@marksibly Looks like Windows was installed in EFI mode and Manjaro in UEFI Legacy mode. Both modes are not compatible. Anyway, you need to change boot order in your UEFI and set Manjaro SSD first. Note that Manjaro grub, when installed with UEFI Legacy, it cannot boot a pure UEFI Installation, e.g. Windows here, so in that case you would need to choose between Windows and Manjaro in the UEFI Bootloader manually.
Install both in the same mode and it shouldn’t have problems.
The analysis from @megavolt is correct. In fact, you seem to have two disks installed as Legacy, and one fully qualified UEFI (Windows)
These are Legacy (using an MBR partition table):
Model: ATA Samsung SSD 840 (scsi)
Partition Table: msdos
Model: Samsung SSD 870 EVO 500G (scsi)
Partition Table: msdos
This is a UEFI install (using a GPT partition table):
Model: ATA Samsung SSD 850 (scsi)
Partition Table: gpt
It is (obviously) possible to have both Legacy and UEFI booting on the same machine, however, with the issues you’ve already discovered. The easiest way to overcome this, and have all booting as UEFI, requires setting only EFI booting in BIOS (check your mainboard manual), and a full reinstall of Linux, while ensuring the SSDs are repartitioned as GPT. It’s advised to completely remove the Windows SSD while you’re setting this up (replace it when finished).
That was a brief overview; I hope it’s helpful. Cheers.
Your machine’s bios has/was switched from ‘Legacy’ to ‘Uefi’ boot.
If you’re sure that you didn’t make that change yourself and it ‘just happened magically’ the reason for this is likely a depleted cmos battery, usually a little button battery on your mainboard (check manual).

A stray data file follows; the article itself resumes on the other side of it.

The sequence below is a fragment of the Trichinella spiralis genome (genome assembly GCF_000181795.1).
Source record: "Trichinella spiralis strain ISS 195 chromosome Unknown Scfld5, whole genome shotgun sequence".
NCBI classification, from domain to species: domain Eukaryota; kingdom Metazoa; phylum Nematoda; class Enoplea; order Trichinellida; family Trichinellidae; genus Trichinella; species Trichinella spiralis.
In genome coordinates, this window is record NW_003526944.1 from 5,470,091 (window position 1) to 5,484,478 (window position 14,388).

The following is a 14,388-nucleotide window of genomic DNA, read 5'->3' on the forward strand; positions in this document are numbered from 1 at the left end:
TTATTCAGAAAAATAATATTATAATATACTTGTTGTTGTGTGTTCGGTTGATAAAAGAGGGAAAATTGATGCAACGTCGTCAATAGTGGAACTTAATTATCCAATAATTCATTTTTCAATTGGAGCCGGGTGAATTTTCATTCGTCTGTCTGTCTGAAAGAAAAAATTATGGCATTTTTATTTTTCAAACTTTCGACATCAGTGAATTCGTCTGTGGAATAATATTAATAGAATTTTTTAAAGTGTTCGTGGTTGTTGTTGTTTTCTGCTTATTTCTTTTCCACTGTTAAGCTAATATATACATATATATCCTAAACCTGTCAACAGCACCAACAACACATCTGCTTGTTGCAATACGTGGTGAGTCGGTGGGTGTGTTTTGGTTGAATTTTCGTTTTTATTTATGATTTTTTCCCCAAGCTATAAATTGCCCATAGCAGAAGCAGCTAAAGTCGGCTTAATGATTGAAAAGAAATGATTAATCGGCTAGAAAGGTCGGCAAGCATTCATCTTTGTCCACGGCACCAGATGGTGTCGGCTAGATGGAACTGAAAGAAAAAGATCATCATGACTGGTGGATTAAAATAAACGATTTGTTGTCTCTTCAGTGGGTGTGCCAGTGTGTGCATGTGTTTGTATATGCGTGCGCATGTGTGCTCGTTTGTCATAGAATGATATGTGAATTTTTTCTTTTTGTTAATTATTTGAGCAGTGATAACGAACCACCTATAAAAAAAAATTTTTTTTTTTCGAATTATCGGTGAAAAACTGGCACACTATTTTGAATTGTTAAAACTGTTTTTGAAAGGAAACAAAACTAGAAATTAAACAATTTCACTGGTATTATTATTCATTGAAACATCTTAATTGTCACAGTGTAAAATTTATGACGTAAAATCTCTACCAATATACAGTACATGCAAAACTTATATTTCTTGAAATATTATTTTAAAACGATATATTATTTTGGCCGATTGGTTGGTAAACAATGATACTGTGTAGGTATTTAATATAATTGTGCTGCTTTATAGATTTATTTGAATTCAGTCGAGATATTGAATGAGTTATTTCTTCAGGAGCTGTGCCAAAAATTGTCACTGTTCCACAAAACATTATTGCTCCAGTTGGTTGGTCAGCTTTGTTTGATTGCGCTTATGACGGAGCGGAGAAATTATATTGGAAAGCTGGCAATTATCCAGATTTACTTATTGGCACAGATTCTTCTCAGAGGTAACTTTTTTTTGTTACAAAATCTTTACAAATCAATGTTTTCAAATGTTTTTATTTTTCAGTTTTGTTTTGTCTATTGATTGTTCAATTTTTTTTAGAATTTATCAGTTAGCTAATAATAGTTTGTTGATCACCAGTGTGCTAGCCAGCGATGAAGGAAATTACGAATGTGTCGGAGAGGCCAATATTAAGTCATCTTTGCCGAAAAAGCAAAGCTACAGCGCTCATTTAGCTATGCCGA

If they are down and you leave your computer disconnected from mains for longer periods of time it can/will affect bios settings like hardware time and the uefi/legacy setting. Try it, you should be able to replicate the ‘magic switch to uefi’.
Obviously, how a depleted cmos battery affects a bios can not be generalised as it depends on many factors but a loss of power at this level leads to a drop to certain bios-specific defaults and ‘Uefi boot’ seems to be one of them. In my particular case, bios dropped to ‘Uefi’ and hardware time lagged excessively but my customised boot order was not affected.
And what the heck is this?
btrfs for a windows partition?
Yeah, this is a mess.
Gigabyte + Microsoft =
“Gigabyte and Microsoft, sitting in a tree… K, I, S, S, I, N, G…”
They are figuratively a married couple…
This means you should not be surprised if windows changes the boot order in your bios when you update windows. For me with a gigabyte mobo, it’s more of a rule than an exception that I have to enter bios and move the order back like I want it after every single windows update. I also quite frequently have to enter chroot and fix my grub. (my solution would be to remove/never boot windows. xD)
This also means you do NOT want to share boot partition with windows, you want manjaro to have it’s own.
As identified in posts above, it seems there is a bit of a mess, old boot vs efi boot.